Ricky Koch, et al v. Tote, Incorporated


PUBLISHED OPINION FILED. [15-30811 Affirmed ] Judge: EHJ , Judge: JLD , Judge: ECP Mandate pull date is 07/03/2017 [15-30811]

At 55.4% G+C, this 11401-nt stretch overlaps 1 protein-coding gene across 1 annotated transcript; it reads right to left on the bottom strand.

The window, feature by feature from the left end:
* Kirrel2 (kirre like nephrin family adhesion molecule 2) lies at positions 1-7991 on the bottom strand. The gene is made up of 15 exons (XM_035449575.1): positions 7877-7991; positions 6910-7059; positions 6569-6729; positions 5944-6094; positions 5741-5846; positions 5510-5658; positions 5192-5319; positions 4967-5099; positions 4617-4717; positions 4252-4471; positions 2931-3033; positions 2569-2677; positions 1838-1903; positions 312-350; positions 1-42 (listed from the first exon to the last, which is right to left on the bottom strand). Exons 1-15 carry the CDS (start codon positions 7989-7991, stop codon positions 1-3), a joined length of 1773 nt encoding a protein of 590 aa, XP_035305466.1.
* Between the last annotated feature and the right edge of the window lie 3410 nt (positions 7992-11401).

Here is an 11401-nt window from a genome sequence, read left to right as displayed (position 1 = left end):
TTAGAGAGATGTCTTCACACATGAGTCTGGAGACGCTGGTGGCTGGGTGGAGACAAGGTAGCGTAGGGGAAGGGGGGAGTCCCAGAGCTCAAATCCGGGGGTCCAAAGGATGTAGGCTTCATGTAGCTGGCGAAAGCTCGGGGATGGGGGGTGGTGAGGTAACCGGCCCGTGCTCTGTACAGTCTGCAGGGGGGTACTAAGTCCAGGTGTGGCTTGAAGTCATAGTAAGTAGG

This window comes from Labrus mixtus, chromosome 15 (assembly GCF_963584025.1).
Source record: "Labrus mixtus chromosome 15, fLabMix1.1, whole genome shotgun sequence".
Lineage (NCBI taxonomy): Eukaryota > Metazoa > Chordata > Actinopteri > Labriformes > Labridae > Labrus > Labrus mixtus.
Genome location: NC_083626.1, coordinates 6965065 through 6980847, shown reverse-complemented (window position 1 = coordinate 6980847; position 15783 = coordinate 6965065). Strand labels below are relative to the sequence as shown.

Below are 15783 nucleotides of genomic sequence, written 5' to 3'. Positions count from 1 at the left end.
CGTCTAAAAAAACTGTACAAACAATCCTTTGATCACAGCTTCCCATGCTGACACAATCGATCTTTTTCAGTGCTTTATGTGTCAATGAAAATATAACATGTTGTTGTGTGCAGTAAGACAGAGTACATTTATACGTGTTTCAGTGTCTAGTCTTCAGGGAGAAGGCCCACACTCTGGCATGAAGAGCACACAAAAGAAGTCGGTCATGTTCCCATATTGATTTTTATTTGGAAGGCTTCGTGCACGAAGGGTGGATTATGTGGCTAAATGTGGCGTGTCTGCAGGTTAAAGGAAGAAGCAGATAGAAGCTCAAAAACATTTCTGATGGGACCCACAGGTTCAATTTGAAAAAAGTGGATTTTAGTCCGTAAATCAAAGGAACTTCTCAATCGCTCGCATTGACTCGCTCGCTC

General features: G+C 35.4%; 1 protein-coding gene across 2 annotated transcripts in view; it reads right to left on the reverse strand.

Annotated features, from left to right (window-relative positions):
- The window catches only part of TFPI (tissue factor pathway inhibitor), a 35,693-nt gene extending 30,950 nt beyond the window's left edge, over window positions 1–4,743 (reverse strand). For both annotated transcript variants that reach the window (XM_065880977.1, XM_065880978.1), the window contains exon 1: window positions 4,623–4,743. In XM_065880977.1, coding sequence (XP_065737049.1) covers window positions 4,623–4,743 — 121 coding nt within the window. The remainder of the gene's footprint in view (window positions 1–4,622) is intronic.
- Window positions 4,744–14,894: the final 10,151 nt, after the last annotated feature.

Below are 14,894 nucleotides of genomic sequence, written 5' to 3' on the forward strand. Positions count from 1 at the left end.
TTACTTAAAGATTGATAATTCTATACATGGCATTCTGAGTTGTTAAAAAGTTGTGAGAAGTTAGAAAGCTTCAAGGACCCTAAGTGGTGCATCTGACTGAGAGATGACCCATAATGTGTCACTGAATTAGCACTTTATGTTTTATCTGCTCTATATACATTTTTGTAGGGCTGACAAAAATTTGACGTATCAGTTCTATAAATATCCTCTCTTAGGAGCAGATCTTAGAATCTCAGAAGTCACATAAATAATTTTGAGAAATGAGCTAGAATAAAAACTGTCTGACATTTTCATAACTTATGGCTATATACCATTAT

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Case: 15-30811 Document: 00513990955 Page: 1 Date Filed: 05/12/2017 IN THE UNITED STATES COURT OF APPEALS FOR THE FIFTH CIRCUIT No. 15-30811 United States Court of Appeals Fifth Circuit FILED May 12, 2017 RICKY KOCH; SUSAN KOCH, Lyle W. Cayce Clerk Plaintiffs - Appellees AMERICAN INTERSTATE INSURANCE COMPANY, v. Intervenor UNITED STATES OF AMERICA, Defendant - Appellant Appeal from the United States District Court for the Eastern District of Louisiana Before JONES, DENNIS, PRADO, Circuit Judges. JAMES L. DENNIS, Circuit Judge: Plaintiff Ricky Koch fell and suffered personal injuries while aboard the S.S. Altair, a public vessel owned by the United States and operated by its agents. Koch, a 54 year-old foreman and employee of Economy Iron Works, was inspecting the vessel in connection with his employer’s bidding on repair work on the vessel. Koch and his wife, Susan Koch, brought this action in federal district court against the Government under the third-party liability provision of the Longshore and Harborworkers’ Compensation Act (LHWCA), Case: 15-30811 Document: 00513990955 Page: 2 Date Filed: 05/12/2017 No. 15-30811 33 U.S.C. § 905(b). 1 Following a bench trial, the district court determined that negligence attributable to the Government—failure to provide adequate lighting of a stairwell—was the factual and legal cause of Koch’s fall, resulting harm, and permanent disability and awarded the Kochs $2.83 million in damages. The Government filed a timely notice of appeal. See FED. R. APP. P. 4(a)(1)(B). This court has jurisdiction under 28 U.S.C. § 1291. I A The Government contends that, prior to his February 2, 2012 accident, Koch had become disabled by his painful chronic osteoarthritis in both his knees, as well as the degenerative disc disease in his cervical spine and carpal tunnel syndrome. Although Koch’s preexisting conditions are undisputed, the district court rejected the Government’s argument that Koch had been disabled by them prior to his accident. We affirm this factual finding by the district court as not clearly erroneous for the reasons set forth in detail later in this opinion. At this point, in the interest of chronological clarity, we set forth briefly the evidence of Koch’s developing osteoarthritic knee and spinal diseases prior to his accident, as follows: In 2002, Dr. Richard Corales diagnosed Koch as suffering from degenerative disc disease. In 2004, Koch was diagnosed with multiple joint arthritis by Dr. Terry Habig who referred him to a rheumatologist. In 2005, Dr. Merlin Wilson, a rheumatologist, diagnosed Koch with generalized osteoarthritis and concluded that he needed total knee replacement. In The district court had jurisdiction under its admiralty jurisdiction. 28 U.S.C. § 1333. The applicable waiver of sovereign immunity is the Public Vessels Act, 46 U.S.C. §§ 31101– 31113. 1 2 Case: 15-30811 Document: 00513990955 Page: 3 Date Filed: 05/12/2017 No. 15-30811 December 2007, Koch saw Dr. Miranne, who recorded that Koch had a history of “progressive lower back pain for many years” and documented, inter alia, carpal tunnel syndrome. In January 2008, Dr. Lucien Miranne performed cervical spine fusion surgery of Koch’s C3-4 and C4-5. In January 2009, Koch was seen by Dr. Lockwood Ochsner, who said he considered doing bilateral total knee replacement. In January 2012, Dr. Wilson saw Koch again and noted that he needed total knee replacement surgery “in the worst way.” B On February 2, 2012, Koch boarded the S.S. Altair, a public vessel in reserve status owned by the United States Maritime Administration. Along with six other contractor representatives, Koch participated in a “walkthrough” of the vessel in order to submit a bid for his company on areas of the vessel in need of repair. The chief engineer of the Altair directed the walkthrough. The contractor group eventually arrived at a stairwell leading down to the winch room, a small compartment that housed the vessel’s eductor system. The chief engineer flipped the light switch at the top of the stairwell, but the fluorescent lights did not fully illuminate the area. The engineer led the contractor group down the stairwell, which became progressively darker. While some contractors used flashlights to help illuminate their descent, Koch held on to the handrails with both hands. However, he missed the last step in the dark and fell backwards, striking his head, neck, and shoulders on the bulkhead. He sat down while the other contractors inspected the winch room. Koch then continued with the group’s walkthrough of the Altair. However, Koch did not complete a second walkthrough of another vessel, but instead returned to his office. After filling 3 Case: 15-30811 Document: 00513990955 Page: 4 Date Filed: 05/12/2017 No. 15-30811 out an accident report, Koch remained in the office for the rest of the day. A colleague drove him home, where his wife found him immobile on a recliner. Essentially incapacitated and experiencing severe pain in his knees, neck, and back, Koch remained at home, unable to return to work. When his symptoms did not improve after a few days of rest, he went to an urgent care clinic. The doctor at the clinic instructed Koch to follow up with a specialist; Koch saw Dr. Simon Finger, an orthopedic surgeon. Dr. Finger noted Koch’s history of osteoarthritis in his knees but concluded that the February 2, 2012 shipboard fall exacerbated his preexisting osteoarthritic conditions and caused the urgent necessity for surgical bilateral knee replacements. Prior to performing a knee replacement, however, Dr. Finger instructed Koch to see a neurosurgeon for his neck symptoms that had manifested after the fall. Koch saw Dr. Lucien Miranne, a neurosurgeon who had previously performed an anterior cervical discectomy and fusion at his C3-4 and C4-5 vertebrae in his neck in January 2008. Dr. Miranne concluded that Koch herniated his C6-7 disc as a result of the February 2, 2012 fall and aggravated his cervical spondylosis in his C5-6 discs. Dr. Miranne recommended and performed an anterior cervical discectomy and fusion at C5-6 and C6-7 on Koch on August 17, 2012. Following this cervical spine surgery, Koch had post-surgical complications, including carpal tunnel problems in his hands. Although Koch had mild carpal tunnel prior to the fall, Dr. Miranne noted that the carpal tunnel condition was worsened by Koch’s neck problems associated with his C6 and C7 nerve roots. On April 30, 2013, Dr. Miranne performed a right carpal tunnel release on Koch. 4 Case: 15-30811 Document: 00513990955 Page: 5 Date Filed: 05/12/2017 No. 15-30811 Koch’s symptoms, including severe pain in his neck, shoulders, arms, and hands, worsened after the August 17, 2012 surgery. Dr. Miranne concluded that because of Koch’s persisting pain and discomfort, additional surgery was required, consisting of a posterior approach cervical fusion. 2 Dr. Miranne explained that he had not used the posterior approach in the first place because it is more painful and usually requires longer hospitalization than the anterior approach. Dr. Miranne recommended that Koch first have and recover from the knee replacements before undergoing the posterior cervical surgery. On July 14, 2014, Dr. Finger performed a right total knee replacement. At the time of trial, Koch was scheduled to have the left knee replacement as soon as he had fully recovered from the first knee replacement. Dr. Miranne also recommended that Koch undergo a left carpal tunnel release. C In May 2013, the Kochs filed suit against the Government for damages for past and future medical care, lost wages, and pain and suffering. They alleged that the Government was liable due to its negligence in failing to provide a safe work place and adequate lighting on the vessel. Following a three-day bench trial, the district court determined that the Government’s negligence in failing to provide adequate lighting above the stairwell was the factual and legal cause of Koch’s accidental fall, his injuries, the exacerbation of his preexisting conditions, and his disability. Koch v. United States, No. CIV. A. 13-205, 2015 WL 4129312 (E.D. La. July 7, 2015). Dr. Miranne testified that posterior approach cervical fusion surgery requires removing bone or portions of a herniated disc to relieve Koch’s neck and arm pain and the use of mass screws and rods to hold the vertebrae in place and provide stability. 2 5 Case: 15-30811 Document: 00513990955 Page: 6 Date Filed: 05/12/2017 No. 15-30811 Koch’s supervisor, Robert Barbalich, Jr. of Economy Iron Works, testified that he knew of Koch’s health issues prior to the accident, but that they never impacted his ability to work as a foreman and that he did not have mobility issues on the job. Barbalich expected Koch to work for another five to ten years before retiring. Dr. Miranne testified that Koch had returned to work without restrictions following the successful 2008 anterior cervical discectomy and fusion. Dr. Wilson, a rheumatologist, testified that when he saw Koch in January 2012 Koch said that he had worked continuously and was able to perform all of his job duties and daily living activities. Koch testified that prior to the fall he had no plans to have knee replacement surgery and had no limitations or restrictions on account of his knees or neck. Susan Koch testified that prior to the accident Koch was very active at home; he replaced the kitchen cabinets, vaulted the ceiling in their bedroom, mowed the lawn regularly, and tended to their garden. After the accident, Koch could no longer sleep in a normal bed and the couple can no longer enjoy an active social life. She testified that the stress of working full time and caring for her husband had taken its toll on her and their relationship. Koch’s treating surgeons, Drs. Miranne and Finger, testified that Koch’s fall caused his injuries, exacerbation of preexisting conditions, and disability and that all of his subsequent surgeries were necessitated by that accident. Dr. Finger testified that more likely than not Koch will need revision surgeries to both knees within the next fifteen to thirty years. Dr. Miranne testified that even if Koch had successful knee replacements with Dr. Finger and a successful posterior approach cervical fusion surgery, it is more likely than not that he will never be able to 6 Case: 15-30811 Document: 00513990955 Page: 7 Date Filed: 05/12/2017 No. 15-30811 return to any type of gainful employment due to the injuries sustained in his fall. The district court award of damages to the Kochs of $2.83 million, including $1.3 million for Koch’s pain and suffering. In its findings of fact, the district court stated: Prior to February 2, 2012, and despite multiple pre-existing injuries, Mr. Koch was an active, convivial man who enjoyed going to work. Although he frequently experienced pain while working, particularly in his knees, Mr. Koch performed his work activities with vigor and without restriction since at least 2010. . . . Mr. Koch was equally active at home. He mowed the lawn. He fixed the plumbing. He updated the kitchen cabinets. He removed the bedroom ceiling and reinstalled it. He even undertook to modify the drainage system in his home, which involved digging up the bulkhead, replacing existing pipe, and placing gravel rocks on top of the drain pipe. Id. at *3–4. The district court found that “[a]s a result of the injuries he sustained on February 2, 2012 and the treatment he has received and will receive for those injuries, Mr. Koch will never work again.” Id. at *3 (footnote omitted). II On appeal, the Government argues that: (1) the district court applied the wrong legal standard applicable to cases in which the injured plaintiff had a diagnosed preexisting medical condition; (2) the district court erred in holding that the accident was the sole cause of Koch’s damages; and (3) the district court abused its discretion in limiting the testimony of the Government’s expert witness, Dr. William Hagemann, an orthopedic surgeon. 7 Case: 15-30811 Document: 00513990955 Page: 8 Date Filed: 05/12/2017 No. 15-30811 A We review de novo the legal determinations of the district court after a bench trial. Seal v. Knorpp, 957 F.2d 1230, 1234 (5th Cir. 1992). In determining that the Kochs are entitled to recover for all of Koch’s harm and disability, without any discount or reduction because of Koch’s preexisting osteoarthritic knee and degenerative spinal conditions, the district court applied the principles set forth in Maurer v. United States, 668 F.2d 98, 99– 100 (2d Cir. 1997): It is a settled principle of tort law that when a defendant’s wrongful act causes injury, he is fully liable for the resulting damage even though the injured plaintiff had a preexisting condition that made the consequences of the wrongful act more severe than they would have been for a normal victim. The defendant takes the plaintiff as he finds him. See, e. g., Evans v. S. J. Groves & Sons Co., 315 F.2d 335, 347–48 (2d Cir. 1963) (Friendly, J.); United States Fidelity & Guaranty Co. v. United States, 152 F.2d 46, 49 (2d Cir. 1945) (L. Hand, J.); The Jefferson Myers, 45 F.2d 162 (2d Cir. 1930) (per curiam). A plaintiff’s recovery for damages caused by a defendant’s wrongful act may not be proportionately reduced because of a preexisting weakness or susceptibility to injury such as an osteoarthritic condition or a weakness caused by a previous injury. See, e.g., United States Fidelity & Guaranty Co. v. United States, supra (congenital spine defect); Buchalski v. Universal Marine Corp., 393 F. Supp. 246, 248 (W.D. Wash. 1975) (preexisting weakness of lower back from prior injury that had stabilized at a nondisabling level). However, there are two exceptions to the general rule. First, when a plaintiff is incapacitated or disabled prior to an accident, the defendant is liable only for the additional harm or aggravation that he caused. Evans v. S. J. Groves & Sons Co., supra, 315 F.2d at 347. Second, when a plaintiff has a preexisting condition that would inevitably worsen, a defendant causing subsequent injury is entitled to have the plaintiff’s damages 8 Case: 15-30811 Document: 00513990955 Page: 9 Date Filed: 05/12/2017 No. 15-30811 discounted to reflect the proportion of damages that would have been suffered even in the absence of the subsequent injury, but the burden of proof in such cases is upon the defendant to prove the extent of the damages that the preexisting condition would inevitably have caused. Id. at 348. Applying the foregoing principles, the district court concluded that, because the defendant’s negligent failure to safely illumine the stairwell was the factual and legal cause of Koch’s accidental fall and its disabling consequences, the Government is fully liable for his resulting harm and disability, even though Koch’s preexisting conditions made the consequences of the Government’s negligence more severe than they would have been for an ordinary victim. The district court found that neither of the exceptions to this general rule articulated in Maurer applies in the present case. The court found that the first exception does not apply because Koch was not disabled or incapacitated before the accident 3; and that the second exception does not apply here because the Government did not carry its burden to prove the extent, if any, of the damages that the preexisting conditions would inevitably have caused even in the absence of the accident. 4 We see no error in the district court’s application of the well-settled principles set forth in Maurer. The Government contends, however, that Maurer is inapplicable because it is an “eggshell skull” plaintiff case, and that the “eggshell skull” concept applies only if the plaintiff’s preexisting condition was completely latent and had not manifested itself prior to the plaintiff’s accident caused by the defendant. This argument is not meritorious. Maurer itself involved a plaintiff See Koch v. United States, 2015 WL 4129312, *3–4. Id. at *6 (“The evidence presented at trial does not establish that any of the injuries of which Mr. Koch complains were inevitable.”). 3 4 9 Case: 15-30811 Document: 00513990955 Page: 10 Date Filed: 05/12/2017 No. 15-30811 who suffered from already manifested “preexisting degenerative back condition (osteoarthritis)” and an unspecified injury in a prior accident. 668 F.2d at 99. Moreover, the Government cites no authority for limiting the “thin skull” or “eggshell skull” rule—described often as the “defendant takes the victim as found” rule—to cases involving only latent or unmanifested preexisting conditions. This court and district courts within our circuit have expressed approval and acceptance of the “thin skull,” “eggshell skull,” or “defendant takes the victim as found” rule without limiting its application to latent or unmanifested preexisting conditions. See Dahlen v. Gulf Crews, Inc., 281 F.3d 487, 495 (5th Cir. 2002); Dunn v. Denk, 54 F.3d 248 (5th Cir. 1995); Cutchall v. Cal Dive Int’l, Inc., No. CV 12-1291, 2013 WL 12107569, at *1 (E.D. La. Apr. 2, 2013); Johnson v. Cenac Towing, Inc., 599 F. Supp. 2d 721, 730 (E.D. La. 2009); Laakso v. Mitsui & Co. USA, No. CIV. A. 88-2450, 1989 WL 149186, 1990 A.M.C. 635, 645 (E.D. La. Dec. 6, 1989); Curtis v. Shivers, 674 F. Supp. 1237, 1239 (E.D. La. 1987). 5 Henderson v. United States, 328 F.2d 502 (5th Cir. 1964), the case relied upon by the Government, is inapposite. In that case, the plaintiff, a civilian, was injured when a Government agent negligently backed a truck into him on June 18, 1961. The district court found that plaintiff’s preexisting osteoarthritic lumbar condition was aggravated as a consequence of the negligence of the Government but that he suffered little or no pain immediately. Although he did experience some pain beginning in early July, his pain did not become severe and disabling until he suffered a second injury to his back on September 12, 1961, without fault or negligence on the part of the Government. Because the Government was in no way responsible for plaintiff’s second, more serious back injury the district court awarded him only $5,000 for his June 18 injury. This court affirmed, stating as a general rule that where there is a subsequent injury, if the subsequent event is attributable to a distinct intervening cause, the wrongdoer is held to be liable only for the original injury. As the district court, after weighing the evidence as a whole, apparently concluded that the aggravation caused by the negligence of the Government in June 1961 was not a contributing factor to the injuries occurring in September 1961, the Court of Appeals concluded that it could not say that the district court’s findings and conclusion were clearly erroneous. Id. at 505. Henderson’s facts are clearly distinguishable from the present case, because here there 5 10 Case: 15-30811 Document: 00513990955 Page: 11 Date Filed: 05/12/2017 No. 15-30811 Indeed, we have found no reported case so limiting the rule. Further, although we are not bound by the major torts treatises or the American Law Institute’s Restatement of Torts, it is significant that none of them recognizes such a limitation on the rule. See, e.g., W. PAGE KEETON ET. AL., PROSSER AND KEETON ON TORTS § 43, at 291–92 (5th ed. 1984); DAN B. DOBBS ET. AL., THE LAW OF TORTS § 206, at 711–13 (2d ed. 2011); RESTATEMENT (THIRD) OF TORTS § 31 (AM. LAW INST. 2010). For example, the Restatement (Third) of Torts, § 31 provides that: When an actor’s tortious conduct causes harm to a person that, because of a preexisting physical or mental condition or other characteristics of the person, is of a greater magnitude or different type than might reasonably be expected, the actor is nevertheless subject to liability for all such harm to the person. Section 31’s Reporter’s Note further states: Every United States jurisdiction adheres to the thin-skull rule; more precisely, extensive research has failed to identify a single United States case disavowing the rule . . . . The essence of this rule prevents a defendant from seeking to avoid or reduce liability because some characteristic of the plaintiff, however unusual, combines with the tortious conduct of the defendant to produce physical or emotional harm that is greater than might be expected, unusual, or unforeseeable. Id. For these reasons, we conclude that the district court did not apply the wrong legal standard in this case with regard to Koch’s preexisting medical conditions. was a single accident that resulted in totally disabling harm; there was no second accident or intervening injury. 11 Case: 15-30811 Document: 00513990955 Page: 12 Date Filed: 05/12/2017 No. 15-30811 B The Government argues that the totality of the medical evidence demonstrates that Koch’s preexisting conditions of spinal degenerative disease and osteoarthritic disease of his knees had caused him to become disabled prior to his fall on the Altair so that the district court’s findings of facts to the contrary are clearly erroneous and should be vacated. 6 Because a finding of disability vel non is a finding of fact, the standard governing appellate review of a district court’s finding of disability or lack thereof is that set forth in Federal Rule of Civil Procedure 52(a): “Findings of fact, whether based on oral or other evidence, must not be set aside unless clearly erroneous, and the reviewing court must give due regard to the trial court’s opportunity to judge the witnesses’ credibility.” The question before us, then, is whether the district court’s failure to find that Koch was disabled prior to his accident was clearly erroneous. The general principles governing the exercise of our power to overturn factual findings of a district court may be derived from the Supreme Court’s cases and our own cases. “The foremost of these principles . . . is that “[a] finding is ‘clearly erroneous’ when although there is evidence to support it, the The Government’s brief initially states that that the district court erred in holding that the accident was the “sole cause” of Koch’s damages. Such an argument is meritless because the district court clearly did not find that Koch’s accident was the “sole cause” of his resulting harm and disability. Rather, the district court found that the combination of his accident with its exacerbation of his preexisting conditions was the cause in fact and legal cause of his harm and disability. The somewhat more persuasive argument that the Government makes is that Koch had been rendered disabled by his preexisting conditions before his 2012 accident. This argument, too, is meritless, but it requires that we consider all of the evidence to determine whether the district court clearly erred in finding Koch was not disabled by his preexisting conditions prior to his accident. 6 12 Case: 15-30811 Document: 00513990955 Page: 13 Date Filed: 05/12/2017 No. 15-30811 reviewing court on the entire evidence is left with the definite and firm conviction that a mistake has been committed.” Anderson v. City of Bessemer City, 470 U.S. 564, 573 (1985) (quoting United States v. U.S. Gypsum Co., 333 U.S. 364, 395 (1948)). “This standard plainly does not entitle a reviewing court to reverse the finding of the trier of fact simply because it is convinced that it would have decided the case differently. The reviewing court oversteps the bounds of its duty under Rule 52(a) if it undertakes to duplicate the role of the lower court.” Id. Thus “[i]f the district court’s account of the evidence is plausible in light of the record viewed in its entirety, the court of appeals may not reverse it even though convinced that had it been sitting as the trier of fact, it would have weighed the evidence differently. Where there are two permissible views of the evidence, the factfinder’s choice between them cannot be clearly erroneous.” Id. at 573–574 (citing United States v. Yellow Cab Co., 338 U.S. 338, 342 (1949)). Similarly, “when a trial judge’s finding is based on his decision to credit the testimony of one of two or more witnesses, each of whom has told a coherent and facially plausible story that is not contradicted by extrinsic evidence, that finding, if not internally inconsistent, can virtually never be clear error.” Id. at 575–76. Applying the foregoing principles in a review of the entire record in this case does not leave us with “a definite and firm conviction that a mistake has been committed,” see id. at 573, and so we cannot characterize as clearly erroneous the district court’s finding that Koch had not been disabled by his deteriorating spinal condition and his osteoarthritic knee condition prior to his accidental fall aboard the Altair. In making its determination, the district court credited the testimony of Koch, his wife, and his supervisor, all of whom 13 Case: 15-30811 Document: 00513990955 Page: 14 Date Filed: 05/12/2017 No. 15-30811 bore witness to the fact that, prior to his accident aboard the Altair, Koch was not disabled but was active in his job as foreman, in doing maintenance and repairs at home, and socially. The district court also credited the testimony of Koch’s treating physicians, Dr. Miranne, a neurosurgeon, and Dr. Finger, an orthopedic surgeon, who testified that Koch had not been disabled by his preexisting spinal and knee conditions prior to his accident. Dr. Miranne testified that Koch had recovered from a cervical operation he performed on him in 2008, that he had some intermittent symptomatology but was doing well and had returned to work up until his accident. Dr. Miranne concluded from his examinations, MRI readings, and surgery that Koch had sustained a herniated disc at C6-7 in his fall aboard the Altair, which aggravated the effects of his preexisting spinal disease and caused it to become totally disabling. Dr. Finger concluded from his examinations that Koch’s fall had aggravated his preexisting osteoarthritic knee conditions, painfully causing him to urgently need bilateral surgical knee replacements. 7 Dr. Miranne and Dr. Finger testified that all of the surgeries performed and planned by them, with Koch’s consent, subsequent to Koch’s fall were necessitated by that accident. In contrast with Dr. Miranne’s findings, Dr. Hagemann, the Government’s expert orthopedic surgeon, saw no signs or changes between Koch’s MRI films taken before and after the 2012 accident. The radiologist Although the record indicates other doctors had previously diagnosed Koch’s preexisting osteoarthritic knee condition and advised him to undergo bilateral knee replacement, Koch testified that he had not planned to have those operations until his 2012 accident; and Dr. Finger stated without contradiction that a physician does not recommend such surgery if the patient chooses to function and to live with his knee pains. 7 14 Case: 15-30811 Document: 00513990955 Page: 15 Date Filed: 05/12/2017 No. 15-30811 who made the films filed a report to the same effect. Based on these readings, Dr. Hagemann thought it was unlikely that Koch had received a herniated disc or had been seriously harmed by the 2012 accident. However, Dr. Hagemann had examined Koch but once, on September 2, 2014, which was after the pretrial surgeries performed by Drs. Miranne and Finger and long after the accident. No one except Dr. Miranne and Dr. Finger had performed surgery on him. The district court resolved the conflict in the evidence in favor of the testimony of the treating physicians, Drs. Miranne and Finger. Considering all of the circumstances and reasons stated, we cannot say that the district court’s determination was unreasonable or clearly erroneous. See id. at 574 (“Where there are two permissible views of the evidence, the factfinder’s choice between them cannot be clearly erroneous.”). C Finally, the Government asserts that the district court erred by unfairly limiting the testimony of its expert, Dr. Hagemann, and by crediting the testimony of Koch’s treating physicians over that of Dr. Hagemann because of that limitation. Dr. Hagemann examined Koch once on September 2, 2014, reviewed some of Koch’s medical records, and prepared a pretrial expert report expressing his opinion that Koch did not sustain a herniated disc or any serious injury in his accident. Before his pretrial report, Dr. Hagemann had not yet personally reviewed the MRI films but based his opinion on the radiologist’s reports of them. By the time of the trial, however, Dr. Hagemann had reviewed the films himself, and at trial the Government sought to have him testify, in addition to his opinion based on the radiologist’s readings, that his opinion that Koch had suffered no new disc herniation or other serious injury in the accident was based on his own comparison of Koch’s MRI films before and after the 15 Case: 15-30811 Document: 00513990955 Page: 16 Date Filed: 05/12/2017 No. 15-30811 accident. The district court sustained the Kochs’ counsel’s objection to the enhanced testimony on the grounds that it was an improper attempt to amend Dr. Hagemann’s pretrial report after the discovery deadline had passed and would improperly allow Dr. Hagemann to testify as to other doctors’ reports not included in his own report. The Government moved to make a proffer of the evidence, and the court stated that it would permit the proffer at the end of the trial. The Government did not make the proffer, however. We review the evidentiary rulings of the district court under the deferential abuse-of-discretion standard. Kelly v. Boeing Petroleum Servs., Inc., 61 F.3d 350, 356 (5th Cir. 1995). “District courts enjoy wide latitude in determining the admissibility of expert testimony, and ‘the discretion of the trial judge and his or her decision will not be disturbed on appeal unless ‘manifestly erroneous.’” Watkins v. Telsmith, Inc., 121 F.3d 984, 988 (5th Cir. 1997) (quoting Eiland v. Westinghouse Elec., 58 F.3d 176, 180 (5th Cir. 1995)). Even if an abuse of discretion is found, the harmless error doctrine applies unless a substantial right of the complaining party was affected. See Compaq Comput. Corp. v. Ergonome Inc., 387 F.3d 403, 408 (5th Cir. 2004). Having scoured the record, we are satisfied that the district court did not abuse its discretion in ruling to exclude the additional testimony by Dr. Hagemann about his review of the MRI films, particularly in light of the court’s offer to allow the Government to make a proffer of it at the end of the trial. But even if we were to assume, arguendo, that the district court erred in its exclusion-with-proffer ruling and did so to the point of abuse of discretion, we would still not reverse the district court’s judgment because, under the circumstances, such an error clearly appears to have been be harmless. It was plain that even without Dr. Hagemann’s excluded testimony on the subject 16 Case: 15-30811 Document: 00513990955 Page: 17 Date Filed: 05/12/2017 No. 15-30811 that he and the radiologist, based on their reading of Koch’s MRI films, differed from Dr. Miranne’s findings that Koch sustained a herniated disc at C6-7 and suffered disabling exacerbating trauma as a result of his accident. But Dr. Miranne’s opinion as the treating neurosurgeon who had, inter alia, performed two surgeries on Koch’s cervical spine, was based on many other factors as well as his reading of the MRI films. For these reasons and the others expressed herein the district court’s decision to credit Dr. Miranne’s testimony over Dr. Hagemann’s was not unreasonable or clear error. For these reasons, the judgment of the district court is AFFIRMED. 17